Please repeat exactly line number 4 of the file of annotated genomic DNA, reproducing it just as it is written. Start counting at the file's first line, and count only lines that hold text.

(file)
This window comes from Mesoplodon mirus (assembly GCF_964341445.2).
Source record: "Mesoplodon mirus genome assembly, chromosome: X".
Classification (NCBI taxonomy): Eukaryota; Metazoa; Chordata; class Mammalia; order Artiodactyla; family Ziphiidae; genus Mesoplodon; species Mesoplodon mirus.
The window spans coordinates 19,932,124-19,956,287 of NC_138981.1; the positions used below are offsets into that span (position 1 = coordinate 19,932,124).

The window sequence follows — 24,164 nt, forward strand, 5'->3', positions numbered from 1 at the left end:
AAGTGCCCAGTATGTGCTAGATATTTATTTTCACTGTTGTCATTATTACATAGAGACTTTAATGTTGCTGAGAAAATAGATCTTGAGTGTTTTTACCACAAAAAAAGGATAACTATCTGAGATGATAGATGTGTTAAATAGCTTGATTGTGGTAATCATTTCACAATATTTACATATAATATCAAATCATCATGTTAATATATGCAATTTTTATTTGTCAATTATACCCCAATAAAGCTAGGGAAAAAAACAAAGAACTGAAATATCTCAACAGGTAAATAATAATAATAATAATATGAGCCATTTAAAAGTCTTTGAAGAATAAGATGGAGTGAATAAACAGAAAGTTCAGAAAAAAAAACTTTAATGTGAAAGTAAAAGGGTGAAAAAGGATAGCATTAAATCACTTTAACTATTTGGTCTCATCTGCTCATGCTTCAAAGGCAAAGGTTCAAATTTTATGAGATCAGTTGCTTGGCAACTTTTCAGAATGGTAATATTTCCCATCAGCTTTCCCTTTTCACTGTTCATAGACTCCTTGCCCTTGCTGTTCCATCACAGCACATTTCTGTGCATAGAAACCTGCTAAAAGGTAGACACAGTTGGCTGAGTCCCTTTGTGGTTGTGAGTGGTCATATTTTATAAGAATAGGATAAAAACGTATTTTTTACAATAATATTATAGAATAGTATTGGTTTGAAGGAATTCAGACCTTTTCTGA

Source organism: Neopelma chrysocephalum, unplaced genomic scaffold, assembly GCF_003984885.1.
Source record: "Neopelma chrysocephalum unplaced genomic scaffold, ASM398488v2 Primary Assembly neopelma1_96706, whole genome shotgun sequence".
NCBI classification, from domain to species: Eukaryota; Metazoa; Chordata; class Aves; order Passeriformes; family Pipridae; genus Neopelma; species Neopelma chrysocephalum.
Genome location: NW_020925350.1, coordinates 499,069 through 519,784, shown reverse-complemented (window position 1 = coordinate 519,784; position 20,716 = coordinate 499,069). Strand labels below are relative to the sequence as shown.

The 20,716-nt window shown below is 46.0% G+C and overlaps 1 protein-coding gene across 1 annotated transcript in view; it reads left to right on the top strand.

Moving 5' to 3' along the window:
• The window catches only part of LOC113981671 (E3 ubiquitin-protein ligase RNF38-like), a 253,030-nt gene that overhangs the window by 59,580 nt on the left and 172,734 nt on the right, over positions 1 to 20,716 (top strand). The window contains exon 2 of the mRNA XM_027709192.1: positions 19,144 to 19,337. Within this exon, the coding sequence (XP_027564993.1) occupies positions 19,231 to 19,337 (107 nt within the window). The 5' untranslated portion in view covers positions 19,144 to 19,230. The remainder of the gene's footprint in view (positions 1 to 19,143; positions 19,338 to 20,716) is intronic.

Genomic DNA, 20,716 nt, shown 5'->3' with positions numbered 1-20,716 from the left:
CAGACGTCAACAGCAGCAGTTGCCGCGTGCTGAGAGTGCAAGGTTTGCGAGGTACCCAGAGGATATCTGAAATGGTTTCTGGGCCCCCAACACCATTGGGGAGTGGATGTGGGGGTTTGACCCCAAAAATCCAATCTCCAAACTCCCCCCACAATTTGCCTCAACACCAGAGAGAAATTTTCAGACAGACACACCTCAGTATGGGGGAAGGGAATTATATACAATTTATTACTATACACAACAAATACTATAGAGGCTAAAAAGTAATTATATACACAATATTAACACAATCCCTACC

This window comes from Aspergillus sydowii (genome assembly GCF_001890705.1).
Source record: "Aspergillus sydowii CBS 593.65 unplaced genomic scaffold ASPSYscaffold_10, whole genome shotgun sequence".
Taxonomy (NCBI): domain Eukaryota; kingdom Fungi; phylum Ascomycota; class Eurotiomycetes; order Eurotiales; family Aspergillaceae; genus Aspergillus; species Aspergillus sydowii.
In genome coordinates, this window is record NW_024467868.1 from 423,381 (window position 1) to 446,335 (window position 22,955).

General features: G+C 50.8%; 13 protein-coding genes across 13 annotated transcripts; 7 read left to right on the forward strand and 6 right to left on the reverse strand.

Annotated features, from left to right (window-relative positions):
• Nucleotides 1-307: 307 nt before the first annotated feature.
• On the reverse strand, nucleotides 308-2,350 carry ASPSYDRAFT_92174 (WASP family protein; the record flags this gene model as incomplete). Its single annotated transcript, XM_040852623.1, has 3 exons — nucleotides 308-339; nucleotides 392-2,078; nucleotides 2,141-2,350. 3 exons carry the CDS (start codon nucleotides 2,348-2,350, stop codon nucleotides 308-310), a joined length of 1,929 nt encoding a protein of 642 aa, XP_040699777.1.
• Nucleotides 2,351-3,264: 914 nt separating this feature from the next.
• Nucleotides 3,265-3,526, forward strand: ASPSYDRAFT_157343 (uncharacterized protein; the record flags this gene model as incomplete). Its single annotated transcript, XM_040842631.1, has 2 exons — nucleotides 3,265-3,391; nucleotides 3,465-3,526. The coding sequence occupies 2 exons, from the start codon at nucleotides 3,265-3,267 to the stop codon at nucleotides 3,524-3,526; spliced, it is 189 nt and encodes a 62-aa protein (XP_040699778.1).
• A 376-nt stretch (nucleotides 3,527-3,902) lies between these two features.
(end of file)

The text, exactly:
The window spans coordinates 19,932,124-19,956,287 of NC_138981.1; the positions used below are offsets into that span (position 1 = coordinate 19,932,124).